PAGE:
Press Release | Republic Underground, Timberwolf-Phoenix Media LLC
April 22, 2021
On April 22, Republic Underground interview Chris Clark and Ousama Algosaibi from Project MASAM of Saudi Arabia. Tsukerman addressed the audience stating that the live-streamed event was meant to engage western audiences and educate them on the positive contributions the Kingdom of Saudi Arabia is making to the human rights effort in Yemen, as the nation continues to be devastated by the Houthi rebel incursion.
“With us today are special guests Ousama Algosaibi and Chris Clark with Project MASAM, which is a Saudi project for landmine clearance in Yemen affiliated with King Salman Humanitarian Aid and Relief Center,” said Tsukerman. She noted that the event was a direct follow up of a special event hosted by Project MASAM, which transpired a couple of weeks ago. She described the positive impact that the project has had on the lives of people in Yemen, but noted that the project is not well-covered by the western media.
“In the west, there is not a lot of information, so today we will be discussing what the project is, how and when it started, and where it’s going. Thank you, gentlemen, welcome,” said Tsukerman, starting with a little bit of background on the project. She turned the floor over to Algosaibi for more background on the origins of the initiative.
“Good evening. MASAM started as an idea in the middle of 2017. We were preparing a study for Yemen and were asked to do a more comprehensive study for Yemen. We signed an agreement with the Yemeni government in December 2017, and we were in Yemen by February 2018,” he noted that the the project first entered Yemen in February 2018 to prepare the ground for the rest of the project to begin their work. “We started our work in the middle of 2018 at full speed,” he stated, noting that MASAM was one of the few projects in Yemen that had not stopped its regular processes in Yemen for the COVID-19 pandemic.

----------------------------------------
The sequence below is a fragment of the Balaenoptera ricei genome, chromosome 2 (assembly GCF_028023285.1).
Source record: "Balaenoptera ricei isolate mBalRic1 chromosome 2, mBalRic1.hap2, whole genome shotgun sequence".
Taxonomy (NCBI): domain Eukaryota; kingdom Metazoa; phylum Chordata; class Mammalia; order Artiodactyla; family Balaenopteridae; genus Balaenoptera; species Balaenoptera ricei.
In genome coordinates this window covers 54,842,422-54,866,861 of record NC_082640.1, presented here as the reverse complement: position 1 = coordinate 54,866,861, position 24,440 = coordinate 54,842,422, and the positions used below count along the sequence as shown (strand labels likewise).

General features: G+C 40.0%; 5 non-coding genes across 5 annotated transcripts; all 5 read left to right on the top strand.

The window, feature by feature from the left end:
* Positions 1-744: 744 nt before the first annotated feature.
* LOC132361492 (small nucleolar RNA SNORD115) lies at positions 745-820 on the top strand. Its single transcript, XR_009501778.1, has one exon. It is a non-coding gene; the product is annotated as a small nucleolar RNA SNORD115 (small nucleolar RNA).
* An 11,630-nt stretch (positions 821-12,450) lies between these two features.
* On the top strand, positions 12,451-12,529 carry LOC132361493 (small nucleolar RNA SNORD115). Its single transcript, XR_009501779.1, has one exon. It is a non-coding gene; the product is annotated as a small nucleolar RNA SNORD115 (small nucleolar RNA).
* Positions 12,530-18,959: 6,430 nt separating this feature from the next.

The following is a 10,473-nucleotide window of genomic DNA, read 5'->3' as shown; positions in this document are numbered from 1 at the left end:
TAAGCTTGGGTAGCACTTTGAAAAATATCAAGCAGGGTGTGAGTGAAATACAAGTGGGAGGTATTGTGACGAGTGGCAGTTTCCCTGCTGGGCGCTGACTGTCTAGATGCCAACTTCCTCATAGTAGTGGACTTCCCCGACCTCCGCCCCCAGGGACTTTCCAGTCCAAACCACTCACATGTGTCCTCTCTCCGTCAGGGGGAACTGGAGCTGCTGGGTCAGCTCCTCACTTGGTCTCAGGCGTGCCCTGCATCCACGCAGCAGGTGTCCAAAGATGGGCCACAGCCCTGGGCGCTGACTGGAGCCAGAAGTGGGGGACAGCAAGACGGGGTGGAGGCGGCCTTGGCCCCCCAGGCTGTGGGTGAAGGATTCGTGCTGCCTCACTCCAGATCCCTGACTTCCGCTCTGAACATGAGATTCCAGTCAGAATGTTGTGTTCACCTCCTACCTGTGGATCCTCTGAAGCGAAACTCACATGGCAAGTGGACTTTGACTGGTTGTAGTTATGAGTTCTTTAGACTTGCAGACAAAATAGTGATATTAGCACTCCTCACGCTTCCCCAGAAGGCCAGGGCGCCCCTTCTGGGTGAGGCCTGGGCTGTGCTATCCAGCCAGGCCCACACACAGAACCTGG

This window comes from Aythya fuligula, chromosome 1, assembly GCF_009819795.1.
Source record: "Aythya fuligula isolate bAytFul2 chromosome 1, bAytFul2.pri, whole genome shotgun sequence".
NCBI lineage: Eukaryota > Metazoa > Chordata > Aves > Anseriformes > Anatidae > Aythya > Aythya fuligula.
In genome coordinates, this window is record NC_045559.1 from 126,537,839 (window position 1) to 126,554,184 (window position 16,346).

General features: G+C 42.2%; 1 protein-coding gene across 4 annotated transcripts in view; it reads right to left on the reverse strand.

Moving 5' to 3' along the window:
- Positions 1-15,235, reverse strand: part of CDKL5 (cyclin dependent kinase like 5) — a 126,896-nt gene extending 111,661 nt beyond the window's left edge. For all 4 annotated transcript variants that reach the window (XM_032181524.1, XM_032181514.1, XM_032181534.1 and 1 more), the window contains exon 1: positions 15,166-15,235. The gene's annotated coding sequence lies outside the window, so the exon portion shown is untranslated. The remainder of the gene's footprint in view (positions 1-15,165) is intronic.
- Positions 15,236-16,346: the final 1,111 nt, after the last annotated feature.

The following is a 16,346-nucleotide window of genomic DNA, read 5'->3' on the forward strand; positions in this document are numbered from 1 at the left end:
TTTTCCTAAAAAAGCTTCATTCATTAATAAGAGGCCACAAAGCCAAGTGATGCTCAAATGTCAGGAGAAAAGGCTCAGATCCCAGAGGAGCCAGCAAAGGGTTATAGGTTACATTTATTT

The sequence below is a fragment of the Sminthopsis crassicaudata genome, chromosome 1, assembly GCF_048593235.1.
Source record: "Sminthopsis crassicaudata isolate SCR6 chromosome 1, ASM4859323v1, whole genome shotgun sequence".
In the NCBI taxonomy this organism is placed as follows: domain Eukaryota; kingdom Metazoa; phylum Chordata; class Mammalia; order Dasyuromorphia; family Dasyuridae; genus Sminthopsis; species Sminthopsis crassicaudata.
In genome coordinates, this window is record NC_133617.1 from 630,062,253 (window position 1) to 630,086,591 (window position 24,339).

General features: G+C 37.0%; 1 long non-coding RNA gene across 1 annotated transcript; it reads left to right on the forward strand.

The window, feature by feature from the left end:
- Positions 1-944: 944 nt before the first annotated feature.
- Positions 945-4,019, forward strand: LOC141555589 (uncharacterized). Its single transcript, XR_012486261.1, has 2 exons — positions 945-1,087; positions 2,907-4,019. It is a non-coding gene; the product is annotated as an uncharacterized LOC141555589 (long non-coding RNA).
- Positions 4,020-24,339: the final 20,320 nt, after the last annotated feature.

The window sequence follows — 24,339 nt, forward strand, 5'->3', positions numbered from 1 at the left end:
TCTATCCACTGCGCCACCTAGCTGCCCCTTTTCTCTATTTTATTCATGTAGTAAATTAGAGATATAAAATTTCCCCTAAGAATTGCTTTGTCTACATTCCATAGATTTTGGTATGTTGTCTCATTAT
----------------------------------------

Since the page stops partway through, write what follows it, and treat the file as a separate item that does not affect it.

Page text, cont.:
“MASAM actually means ‘pores’ you know, like the pores of the skin,” he noted that the name was chosen as symbolic for cleansing Yemen of its ‘infection’ of landmines.
“Removing landmines from Yemen giving the land in Yemen the space to breathe after being infected for so many years by landmines. MASAM consists of 450 people inside Yemen,” he stated that these people were broken down into 32 teams, security, logistics, and so forth.
“How many landmines has the Project had to remove? What was going on before MASAM ended up in Yemen?” asked Tsukerman.
“The landmines issue in Yemen is an old story. Landmines existed in Yemen before the existing conflict, but before the existing conflict, Yemen was about to announce itself as a landmine-free country, but only in regards to anti-personnel mines and not anti-tank mines. Because Yemen was a signatory in the anti-landmine ban treaty. In the existing conflict, we found that al-Houthi has gone above and beyond any imaginable thing in planting landmines in Yemen,” said Algosaibi, noting that the landmines being removed today were 85 percent from the locally manufactured Houthi rebellion’s plants and not from pre-existing conflicts.